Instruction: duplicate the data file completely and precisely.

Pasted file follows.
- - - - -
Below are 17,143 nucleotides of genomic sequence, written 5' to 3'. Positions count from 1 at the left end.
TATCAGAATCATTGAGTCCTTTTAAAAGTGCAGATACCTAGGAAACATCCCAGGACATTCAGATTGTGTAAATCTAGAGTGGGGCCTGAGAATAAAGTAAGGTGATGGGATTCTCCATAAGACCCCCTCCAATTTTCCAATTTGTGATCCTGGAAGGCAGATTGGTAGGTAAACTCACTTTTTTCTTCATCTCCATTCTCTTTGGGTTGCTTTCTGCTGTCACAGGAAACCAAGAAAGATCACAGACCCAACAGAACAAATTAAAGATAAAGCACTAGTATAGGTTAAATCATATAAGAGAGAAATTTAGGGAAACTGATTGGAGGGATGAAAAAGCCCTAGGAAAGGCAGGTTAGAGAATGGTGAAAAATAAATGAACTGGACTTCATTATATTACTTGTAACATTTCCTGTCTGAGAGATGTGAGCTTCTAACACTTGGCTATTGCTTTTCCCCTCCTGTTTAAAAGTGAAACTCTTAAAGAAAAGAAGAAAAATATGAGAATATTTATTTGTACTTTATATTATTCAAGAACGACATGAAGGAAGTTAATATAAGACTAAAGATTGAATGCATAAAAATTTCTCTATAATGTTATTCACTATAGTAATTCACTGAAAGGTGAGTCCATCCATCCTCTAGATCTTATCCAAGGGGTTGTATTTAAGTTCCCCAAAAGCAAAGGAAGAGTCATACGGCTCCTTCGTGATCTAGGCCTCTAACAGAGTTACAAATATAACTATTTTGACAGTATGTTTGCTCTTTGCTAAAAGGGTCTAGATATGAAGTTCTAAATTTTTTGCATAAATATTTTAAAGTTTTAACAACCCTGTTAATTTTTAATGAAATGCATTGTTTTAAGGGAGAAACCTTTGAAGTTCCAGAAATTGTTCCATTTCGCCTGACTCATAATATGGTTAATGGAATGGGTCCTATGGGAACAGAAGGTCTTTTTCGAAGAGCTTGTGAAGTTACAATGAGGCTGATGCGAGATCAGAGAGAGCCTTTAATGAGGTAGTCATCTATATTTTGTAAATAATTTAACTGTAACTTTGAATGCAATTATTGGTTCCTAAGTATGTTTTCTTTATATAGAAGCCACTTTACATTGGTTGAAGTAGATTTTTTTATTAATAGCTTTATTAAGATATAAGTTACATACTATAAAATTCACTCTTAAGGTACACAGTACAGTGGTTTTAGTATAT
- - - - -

Below are 17,143 nucleotides of genomic sequence, written 5' to 3'. Positions count from 1 at the left end.
TATCAGAATCATTGAGTCCTTTTAAAAGTGCAGATACCTAGGAAACATCCCAGGACATTCAGATTGTGTAAATCTAGAGTGGGGCCTGAGAATAAAGTAAGGTGATGGGATTCTCCATAAGACCCCCTCCAATTTTCCAATTTGTGATCCTGGAAGGCAGATTGGTAGGTAAACTCACTTTTTTCTTCATCTCCATTCTCTTTGGGTTGCTTTCTGCTGTCACAGGAAACCAAGAAAGATCACAGACCCAACAGAACAAATTAAAGATAAAGCACTAGTATAGGTTAAATCATATAAGAGAGAAATTTAGGGAAACTGATTGGAGGGATGAAAAAGCCCTAGGAAAGGCAGGTTAGAGAATGGTGAAAAATAAATGAACTGGACTTCATTATATTACTTGTAACATTTCCTGTCTGAGAGATGTGAGCTTCTAACACTTGGCTATTGCTTTTCCCCTCCTGTTTAAAAGTGAAACTCTTAAAGAAAAGAAGAAAAATATGAGAATATTTATTTGTACTTTATATTATTCAAGAACGACATGAAGGAAGTTAATATAAGACTAAAGATTGAATGCATAAAAATTTCTCTATAATGTTATTCACTATAGTAATTCACTGAAAGGTGAGTCCATCCATCCTCTAGATCTTATCCAAGGGGTTGTATTTAAGTTCCCCAAAAGCAAAGGAAGAGTCATACGGCTCCTTCGTGATCTAGGCCTCTAACAGAGTTACAAATATAACTATTTTGACAGTATGTTTGCTCTTTGCTAAAAGGGTCTAGATATGAAGTTCTAAATTTTTTGCATAAATATTTTAAAGTTTTAACAACCCTGTTAATTTTTAATGAAATGCATTGTTTTAAGGGAGAAACCTTTGAAGTTCCAGAAATTGTTCCATTTCGCCTGACTCATAATATGGTTAATGGAATGGGTCCTATGGGAACAGAAGGTCTTTTTCGAAGAGCTTGTGAAGTTACAATGAGGCTGATGCGAGATCAGAGAGAGCCTTTAATGAGGTAGTCATCTATATTTTGTAAATAATTTAACTGTAACTTTGAATGCAATTATTGGTTCCTAAGTATGTTTTCTTTATATAGAAGCCACTTTACATTGGTTGAAGTAGATTTTTTTATTAATAGCTTTATTAAGATATAAGTTACATACTATAAAATTCACTCTTAAGGTACACAGTACAGTGGTTTTAGTATAT